“86!” the stocky Navajo lady bellows. The Native woman is literally herding a group of 40 or so of us under a canopy. Just short of whipping and spurring us she demands control of the crowd. “86!” again she rings. I look at my receipt and oh, no; it’s me. “Oh hell!” I wonder. What rule did I break, am I being sent to the back the of line again, am I getting kicked out? I’ve tangled with this woman twice already and am certain not to survive the 3rd meeting. The process of boarding for Antelope Canyon is beginning.
I see amazing photos from Antelope Canyon and it’s high on my list of places to visit. I am not the only person drawn to Antelope Canyon for the photo opportunities, morning tours are booked weeks in advance. Mornings are preferable to photographers for the lighting it presents. My only option is the afternoon tour that I’m on today. As the canyons are on the Navajo Reservation the only access is with an authorized Navajo guide service.
“No Tour for You!”
Two consistent themes of my life are 1. I’m never late and 2. Nothing ever starts on time anyway. Those both are proven false today. Though I booked a week in advance, rules state I must be at the ticket window 45 minutes before the tour time. I arrive 30 minutes prior and Nazi Navajo almost gleefully tells me my ticket is no longer valid. “No, tour for you!” I plead my case and again am denied! Instructed to step away from the window, I’m crestfallen. I want this badly, I drove over 2 hours to get here AND it’s on my bucket list for God’s sake. Retreating to the back of the line, I begin to pout and strategize.
I watch as tourist after tourist is turned away for any number of reasons. “Backpack!, no tour for you!”. “Selfie stick!, no tour for you”. “All of your party must be present!, “no tour for you!” It seems infractions are being made up just to deny access. I watch and learn. I approach the window again and present my camera, tripod, drivers license and credit card. Feeling like I’m 19 again trying to pass off a fake ID, I’m granted access and instructed to go watch the show.
Navajo Hoop Dancer
In the dusty parking lot is a young Native beginning the Navajo Hoop Dance demonstration. His explanations of what we are to see are humorous and presented with a sense of pride. The physical stamina to perform the dance alone is impressive but to maintain control of the hoops while forming birds, insects, horses, and snakes is nothing short of amazing. My anxiety has nearly returned to normal when the cattle call begins.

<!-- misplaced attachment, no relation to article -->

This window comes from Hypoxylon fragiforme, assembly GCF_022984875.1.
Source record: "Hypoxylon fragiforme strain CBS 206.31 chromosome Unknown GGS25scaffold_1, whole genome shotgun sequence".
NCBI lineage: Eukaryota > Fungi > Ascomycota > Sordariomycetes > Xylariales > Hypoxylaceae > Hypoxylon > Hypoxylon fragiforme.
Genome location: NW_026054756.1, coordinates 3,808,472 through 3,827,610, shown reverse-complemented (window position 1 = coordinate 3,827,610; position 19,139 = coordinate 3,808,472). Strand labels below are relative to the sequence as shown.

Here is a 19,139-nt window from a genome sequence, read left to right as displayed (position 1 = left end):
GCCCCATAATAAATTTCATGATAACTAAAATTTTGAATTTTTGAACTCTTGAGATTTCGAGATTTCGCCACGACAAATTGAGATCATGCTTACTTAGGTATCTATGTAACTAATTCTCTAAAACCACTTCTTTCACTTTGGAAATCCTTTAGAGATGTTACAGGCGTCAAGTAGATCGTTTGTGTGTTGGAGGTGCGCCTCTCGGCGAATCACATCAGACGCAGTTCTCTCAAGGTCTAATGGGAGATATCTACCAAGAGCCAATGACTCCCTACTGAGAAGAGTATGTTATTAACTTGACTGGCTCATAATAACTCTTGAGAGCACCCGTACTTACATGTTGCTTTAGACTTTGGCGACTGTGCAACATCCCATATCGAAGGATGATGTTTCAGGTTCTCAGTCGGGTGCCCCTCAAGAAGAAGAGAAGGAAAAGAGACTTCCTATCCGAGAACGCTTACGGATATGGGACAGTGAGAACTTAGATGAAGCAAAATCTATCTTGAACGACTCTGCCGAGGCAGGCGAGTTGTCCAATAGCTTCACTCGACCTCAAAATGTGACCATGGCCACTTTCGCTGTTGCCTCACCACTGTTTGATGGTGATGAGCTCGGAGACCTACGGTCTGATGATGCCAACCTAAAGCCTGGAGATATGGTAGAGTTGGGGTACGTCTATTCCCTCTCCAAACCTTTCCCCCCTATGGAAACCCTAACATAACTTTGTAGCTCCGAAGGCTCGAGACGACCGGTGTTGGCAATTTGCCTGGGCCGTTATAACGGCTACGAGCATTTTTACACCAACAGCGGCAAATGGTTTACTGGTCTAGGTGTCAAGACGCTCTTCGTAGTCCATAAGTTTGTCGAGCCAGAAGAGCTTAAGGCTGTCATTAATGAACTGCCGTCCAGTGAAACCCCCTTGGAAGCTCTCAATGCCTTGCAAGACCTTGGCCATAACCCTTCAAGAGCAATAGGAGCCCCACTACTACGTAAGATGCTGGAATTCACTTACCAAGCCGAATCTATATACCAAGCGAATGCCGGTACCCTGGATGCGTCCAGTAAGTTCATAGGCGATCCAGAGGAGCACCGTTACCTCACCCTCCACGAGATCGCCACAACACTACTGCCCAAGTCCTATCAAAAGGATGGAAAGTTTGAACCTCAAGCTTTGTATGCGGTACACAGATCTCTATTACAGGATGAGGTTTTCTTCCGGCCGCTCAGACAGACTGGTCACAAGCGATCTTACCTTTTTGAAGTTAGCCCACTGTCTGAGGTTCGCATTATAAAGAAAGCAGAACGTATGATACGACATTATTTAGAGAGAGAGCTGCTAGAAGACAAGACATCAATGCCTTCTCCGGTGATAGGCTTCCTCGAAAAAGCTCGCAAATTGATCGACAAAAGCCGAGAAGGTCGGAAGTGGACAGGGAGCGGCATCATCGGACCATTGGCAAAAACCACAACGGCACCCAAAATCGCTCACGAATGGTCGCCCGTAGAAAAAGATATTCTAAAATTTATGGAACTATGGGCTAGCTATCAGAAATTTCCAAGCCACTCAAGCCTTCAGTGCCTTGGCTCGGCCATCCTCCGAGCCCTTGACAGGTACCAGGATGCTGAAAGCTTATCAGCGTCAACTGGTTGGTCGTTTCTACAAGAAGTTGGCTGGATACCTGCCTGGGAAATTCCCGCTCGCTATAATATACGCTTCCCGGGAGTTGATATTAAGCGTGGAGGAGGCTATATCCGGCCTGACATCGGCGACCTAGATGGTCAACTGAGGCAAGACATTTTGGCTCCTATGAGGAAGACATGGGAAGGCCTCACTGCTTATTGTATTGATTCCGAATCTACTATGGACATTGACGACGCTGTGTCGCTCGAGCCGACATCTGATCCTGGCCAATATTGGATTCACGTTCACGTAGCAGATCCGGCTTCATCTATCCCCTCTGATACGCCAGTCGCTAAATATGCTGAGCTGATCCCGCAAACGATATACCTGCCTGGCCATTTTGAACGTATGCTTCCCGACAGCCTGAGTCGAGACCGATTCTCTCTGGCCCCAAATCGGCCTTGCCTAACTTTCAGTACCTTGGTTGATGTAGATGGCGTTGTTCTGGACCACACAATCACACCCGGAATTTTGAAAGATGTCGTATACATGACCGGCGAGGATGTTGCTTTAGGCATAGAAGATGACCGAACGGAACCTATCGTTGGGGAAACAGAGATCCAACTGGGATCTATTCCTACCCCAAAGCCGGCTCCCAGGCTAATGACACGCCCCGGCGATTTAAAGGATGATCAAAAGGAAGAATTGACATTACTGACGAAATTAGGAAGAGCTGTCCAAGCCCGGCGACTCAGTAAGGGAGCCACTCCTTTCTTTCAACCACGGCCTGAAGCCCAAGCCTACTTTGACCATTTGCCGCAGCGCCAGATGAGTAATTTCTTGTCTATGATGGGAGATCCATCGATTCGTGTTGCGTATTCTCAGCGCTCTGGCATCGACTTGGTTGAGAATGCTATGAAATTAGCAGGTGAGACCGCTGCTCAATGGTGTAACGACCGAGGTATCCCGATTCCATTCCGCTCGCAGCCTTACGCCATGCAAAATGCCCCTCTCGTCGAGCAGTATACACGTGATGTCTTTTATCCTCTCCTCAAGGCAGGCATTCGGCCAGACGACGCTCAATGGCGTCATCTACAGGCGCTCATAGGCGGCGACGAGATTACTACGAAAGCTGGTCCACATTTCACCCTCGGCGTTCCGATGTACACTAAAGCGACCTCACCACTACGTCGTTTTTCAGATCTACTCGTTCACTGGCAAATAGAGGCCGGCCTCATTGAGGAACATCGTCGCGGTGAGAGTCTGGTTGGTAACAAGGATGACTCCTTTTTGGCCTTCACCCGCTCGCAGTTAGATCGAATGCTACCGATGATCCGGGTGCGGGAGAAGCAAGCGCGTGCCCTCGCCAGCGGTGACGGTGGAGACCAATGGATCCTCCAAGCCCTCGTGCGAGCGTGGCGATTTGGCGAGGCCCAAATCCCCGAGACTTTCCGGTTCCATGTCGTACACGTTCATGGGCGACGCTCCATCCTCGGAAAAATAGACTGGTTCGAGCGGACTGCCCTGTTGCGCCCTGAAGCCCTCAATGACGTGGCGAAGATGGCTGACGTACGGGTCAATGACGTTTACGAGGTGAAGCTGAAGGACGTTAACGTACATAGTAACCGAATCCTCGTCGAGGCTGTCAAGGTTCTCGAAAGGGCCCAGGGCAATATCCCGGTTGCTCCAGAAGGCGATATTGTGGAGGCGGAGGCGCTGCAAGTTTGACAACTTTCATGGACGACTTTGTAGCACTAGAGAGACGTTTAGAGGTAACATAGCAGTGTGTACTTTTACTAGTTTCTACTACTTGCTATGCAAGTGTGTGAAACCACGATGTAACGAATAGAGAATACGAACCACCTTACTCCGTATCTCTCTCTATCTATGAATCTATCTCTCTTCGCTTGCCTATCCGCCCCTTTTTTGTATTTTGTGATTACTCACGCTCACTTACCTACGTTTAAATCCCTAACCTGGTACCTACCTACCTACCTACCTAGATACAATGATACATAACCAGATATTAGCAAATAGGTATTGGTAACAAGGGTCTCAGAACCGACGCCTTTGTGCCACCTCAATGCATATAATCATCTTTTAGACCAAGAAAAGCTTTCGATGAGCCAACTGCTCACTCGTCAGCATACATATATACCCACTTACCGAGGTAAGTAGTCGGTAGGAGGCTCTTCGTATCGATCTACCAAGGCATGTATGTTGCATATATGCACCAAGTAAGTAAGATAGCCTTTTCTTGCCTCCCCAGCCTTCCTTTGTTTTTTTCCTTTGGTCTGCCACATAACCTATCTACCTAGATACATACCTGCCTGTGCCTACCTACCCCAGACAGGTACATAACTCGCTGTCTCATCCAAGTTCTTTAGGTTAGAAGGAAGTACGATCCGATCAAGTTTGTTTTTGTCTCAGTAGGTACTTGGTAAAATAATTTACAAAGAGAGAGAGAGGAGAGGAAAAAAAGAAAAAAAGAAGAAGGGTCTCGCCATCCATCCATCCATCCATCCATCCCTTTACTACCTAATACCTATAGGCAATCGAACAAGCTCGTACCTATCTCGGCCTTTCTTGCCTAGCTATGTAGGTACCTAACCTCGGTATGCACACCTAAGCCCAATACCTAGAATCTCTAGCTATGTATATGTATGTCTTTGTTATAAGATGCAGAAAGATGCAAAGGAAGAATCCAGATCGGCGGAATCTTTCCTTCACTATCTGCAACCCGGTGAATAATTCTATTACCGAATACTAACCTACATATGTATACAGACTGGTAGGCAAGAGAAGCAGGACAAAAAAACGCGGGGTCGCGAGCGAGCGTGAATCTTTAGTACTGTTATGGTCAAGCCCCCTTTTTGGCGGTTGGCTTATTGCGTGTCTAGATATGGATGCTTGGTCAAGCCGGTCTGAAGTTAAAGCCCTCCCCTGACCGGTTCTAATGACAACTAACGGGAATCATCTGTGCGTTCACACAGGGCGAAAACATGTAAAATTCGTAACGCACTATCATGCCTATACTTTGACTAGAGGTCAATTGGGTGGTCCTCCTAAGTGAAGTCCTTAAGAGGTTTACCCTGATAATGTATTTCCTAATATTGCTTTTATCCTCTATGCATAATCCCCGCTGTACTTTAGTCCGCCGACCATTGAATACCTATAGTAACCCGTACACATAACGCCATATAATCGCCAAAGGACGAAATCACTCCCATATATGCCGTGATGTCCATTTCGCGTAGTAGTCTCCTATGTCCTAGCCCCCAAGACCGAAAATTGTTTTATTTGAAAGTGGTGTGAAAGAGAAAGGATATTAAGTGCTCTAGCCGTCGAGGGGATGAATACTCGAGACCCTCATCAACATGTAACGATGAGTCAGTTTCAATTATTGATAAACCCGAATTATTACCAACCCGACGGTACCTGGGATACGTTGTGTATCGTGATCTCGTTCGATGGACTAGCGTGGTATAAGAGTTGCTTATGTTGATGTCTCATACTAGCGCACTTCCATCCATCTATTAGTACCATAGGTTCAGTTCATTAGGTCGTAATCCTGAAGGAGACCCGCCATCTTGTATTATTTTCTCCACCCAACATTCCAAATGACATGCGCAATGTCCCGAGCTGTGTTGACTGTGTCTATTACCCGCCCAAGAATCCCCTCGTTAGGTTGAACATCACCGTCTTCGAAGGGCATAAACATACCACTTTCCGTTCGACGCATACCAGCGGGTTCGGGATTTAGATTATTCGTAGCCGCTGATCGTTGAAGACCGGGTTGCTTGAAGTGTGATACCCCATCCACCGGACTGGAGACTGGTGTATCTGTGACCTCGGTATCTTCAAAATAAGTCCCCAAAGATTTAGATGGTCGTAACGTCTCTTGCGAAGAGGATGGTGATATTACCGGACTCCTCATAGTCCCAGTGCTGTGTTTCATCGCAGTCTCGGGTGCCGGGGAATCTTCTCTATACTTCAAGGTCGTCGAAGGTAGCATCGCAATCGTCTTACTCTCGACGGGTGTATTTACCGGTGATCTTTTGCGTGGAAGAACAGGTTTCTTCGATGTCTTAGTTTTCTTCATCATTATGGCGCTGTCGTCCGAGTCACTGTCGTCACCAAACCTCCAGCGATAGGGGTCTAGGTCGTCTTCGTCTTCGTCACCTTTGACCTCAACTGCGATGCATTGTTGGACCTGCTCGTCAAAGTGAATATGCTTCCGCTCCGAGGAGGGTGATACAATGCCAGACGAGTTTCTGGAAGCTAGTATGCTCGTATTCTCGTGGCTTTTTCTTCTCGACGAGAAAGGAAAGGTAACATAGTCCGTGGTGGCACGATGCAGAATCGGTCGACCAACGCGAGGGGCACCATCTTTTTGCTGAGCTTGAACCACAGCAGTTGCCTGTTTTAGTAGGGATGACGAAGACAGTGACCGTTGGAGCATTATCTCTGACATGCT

Here We Go
“86?! Stand here” I’m directed to stand alone while the others are lined up in various groups. This whole process is a bit concerning and I’m more than uneasy. Nazi Navajo points to me then points to another younger Navajo lady standing in front of a dusty haggard Suburban.
The young Native American extends her hand and says “Hi, I’m Kimberly, let’s go”. Just the two of us jump into the behemoth of a vehicle and down the road toward the canyon entrance. Why I escape the rest of the crowd being loaded into vans and get my own personal escort I do not know. Maybe it was my persistence or maybe it was the pouting; probably just dumb luck. Several authorized Navajo tour operators converge at the outside of the canyon entrance. There may be 200 people now waiting to enter the canyon.
My guide grabs me and leads me ahead of the crowd. It’s another Navajo dance that only the tribespeople know, and I’m to let her lead. The guides orchestrate the crowds beautifully, giving those that paid extra for the photo tour their chance to get “The shot”.
I take a few steps into the canyon and turn back to see the entranceway just glowing. Wow, this is what I want to see, 5 seconds in and there it is. Kimberly a professed newbie photographer quickly rattles off “ISO 200, Aperture f8 and shutter .4 sec”. Whoa, wait, uh, hang on. I nervously fumble the dial trying to remember not only what she said but also how to do it on my camera. I know on the other side of that orange entranceway are 199 anxious people waiting.
Through the canyon, we go. The canyon walls are up to 100 feet tall. Looking up exposes all manner of light and shadows. Many of the outlines taking on identifiable forms that the guide points out.
Through it all, people are in and out walking in front of the camera and accidentally kicking tripod but somehow I never feel rushed. It’s a surreal feeling.
The canyon is maybe a 1/2 mile long; time reaching the end just flies by. Though I would have the opportunity to shoot more photos, I fold up my tripod and turn the camera off. For the return trip back through the canyon, I try to stop and appreciate that these canyons are millions of years in the making. Water has meticulously carved its way through time and sandstone cliffs to create these magnificent views.
It’s a wrap
I have to temper my initial reaction to he commando type boarding tactics. These Canyons are sacred grounds to the Navajo people. They open these areas up for our enjoyment and their livelihood. They are repaid by kids writing on the walls with crayons, ne’er-do-wells carving their initials in the stone, and one visitor actually sneaking in a loved one ashes to scatter throughout the canyon. This desecration requires a canyon closure and a medicine man to remove and transport the deceased’s spirit.
After my recent boating trip near here and today’s canyon tour, I’m an astounding two for two on my bucket list items in Northern Arizona. Both far exceeding expectations.
Returning back to base, I really enjoy discussing the Navajo traditions with Kimberly. I learn of her struggles to hang on to her culture. The grandparents that never learned English and the Navajo language she never learned from them. The mother that passed before she could pass on her rug making skills and the aunt that never finished teaching basketweaving to her before her spirit passed on. All are pretty somber reminders, as the sandstone can attest, that time waits for no one.